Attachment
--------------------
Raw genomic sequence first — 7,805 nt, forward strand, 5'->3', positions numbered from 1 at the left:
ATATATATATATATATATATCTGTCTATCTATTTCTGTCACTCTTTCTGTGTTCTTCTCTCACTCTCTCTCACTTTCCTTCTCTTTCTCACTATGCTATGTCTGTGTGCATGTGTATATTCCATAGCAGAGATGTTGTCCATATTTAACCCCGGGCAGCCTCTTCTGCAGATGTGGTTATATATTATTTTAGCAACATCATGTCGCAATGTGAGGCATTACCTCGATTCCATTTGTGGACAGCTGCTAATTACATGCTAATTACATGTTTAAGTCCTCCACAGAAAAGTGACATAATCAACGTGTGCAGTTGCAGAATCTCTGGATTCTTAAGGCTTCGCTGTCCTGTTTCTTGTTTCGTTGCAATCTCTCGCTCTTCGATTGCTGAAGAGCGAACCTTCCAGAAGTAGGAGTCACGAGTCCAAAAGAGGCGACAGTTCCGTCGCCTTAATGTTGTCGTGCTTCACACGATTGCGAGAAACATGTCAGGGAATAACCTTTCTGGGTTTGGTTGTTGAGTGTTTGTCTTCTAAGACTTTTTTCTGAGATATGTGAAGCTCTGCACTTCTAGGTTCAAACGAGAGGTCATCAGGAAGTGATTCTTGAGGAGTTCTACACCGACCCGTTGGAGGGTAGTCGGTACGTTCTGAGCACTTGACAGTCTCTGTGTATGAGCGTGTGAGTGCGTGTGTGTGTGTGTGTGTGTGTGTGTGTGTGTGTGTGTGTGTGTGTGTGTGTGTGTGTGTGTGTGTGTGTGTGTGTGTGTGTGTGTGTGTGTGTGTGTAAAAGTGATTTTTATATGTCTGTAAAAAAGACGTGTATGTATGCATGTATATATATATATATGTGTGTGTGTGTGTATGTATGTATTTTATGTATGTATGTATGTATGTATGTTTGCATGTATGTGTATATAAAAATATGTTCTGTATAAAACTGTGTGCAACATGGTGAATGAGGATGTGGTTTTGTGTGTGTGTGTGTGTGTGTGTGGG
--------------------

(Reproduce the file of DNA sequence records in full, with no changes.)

Raw genomic sequence first — 7,805 nt, forward strand, 5'->3', positions numbered from 1 at the left:
ATATATATATATATATATATCTGTCTATCTATTTCTGTCACTCTTTCTGTGTTCTTCTCTCACTCTCTCTCACTTTCCTTCTCTTTCTCACTATGCTATGTCTGTGTGCATGTGTATATTCCATAGCAGAGATGTTGTCCATATTTAACCCCGGGCAGCCTCTTCTGCAGATGTGGTTATATATTATTTTAGCAACATCATGTCGCAATGTGAGGCATTACCTCGATTCCATTTGTGGACAGCTGCTAATTACATGCTAATTACATGTTTAAGTCCTCCACAGAAAAGTGACATAATCAACGTGTGCAGTTGCAGAATCTCTGGATTCTTAAGGCTTCGCTGTCCTGTTTCTTGTTTCGTTGCAATCTCTCGCTCTTCGATTGCTGAAGAGCGAACCTTCCAGAAGTAGGAGTCACGAGTCCAAAAGAGGCGACAGTTCCGTCGCCTTAATGTTGTCGTGCTTCACACGATTGCGAGAAACATGTCAGGGAATAACCTTTCTGGGTTTGGTTGTTGAGTGTTTGTCTTCTAAGACTTTTTTCTGAGATATGTGAAGCTCTGCACTTCTAGGTTCAAACGAGAGGTCATCAGGAAGTGATTCTTGAGGAGTTCTACACCGACCCGTTGGAGGGTAGTCGGTACGTTCTGAGCACTTGACAGTCTCTGTGTATGAGCGTGTGAGTGCGTGTGTGTGTGTGTGTGTGTGTGTGTGTGTGTGTGTGTGTGTGTGTGTGTGTGTGTGTGTGTGTGTGTGTGTGTGTGTGTGTGTGTGTGTGTGTGTGTAAAAGTGATTTTTATATGTCTGTAAAAAAGACGTGTATGTATGCATGTATATATATATATATGTGTGTGTGTGTGTATGTATGTATTTTATGTATGTATGTATGTATGTATGTTTGCATGTATGTGTATATAAAAATATGTTCTGTATAAAACTGTGTGCAACATGGTGAATGAGGATGTGGTTTTGTGTGTGTGTGTGTGTGTGTGTGGG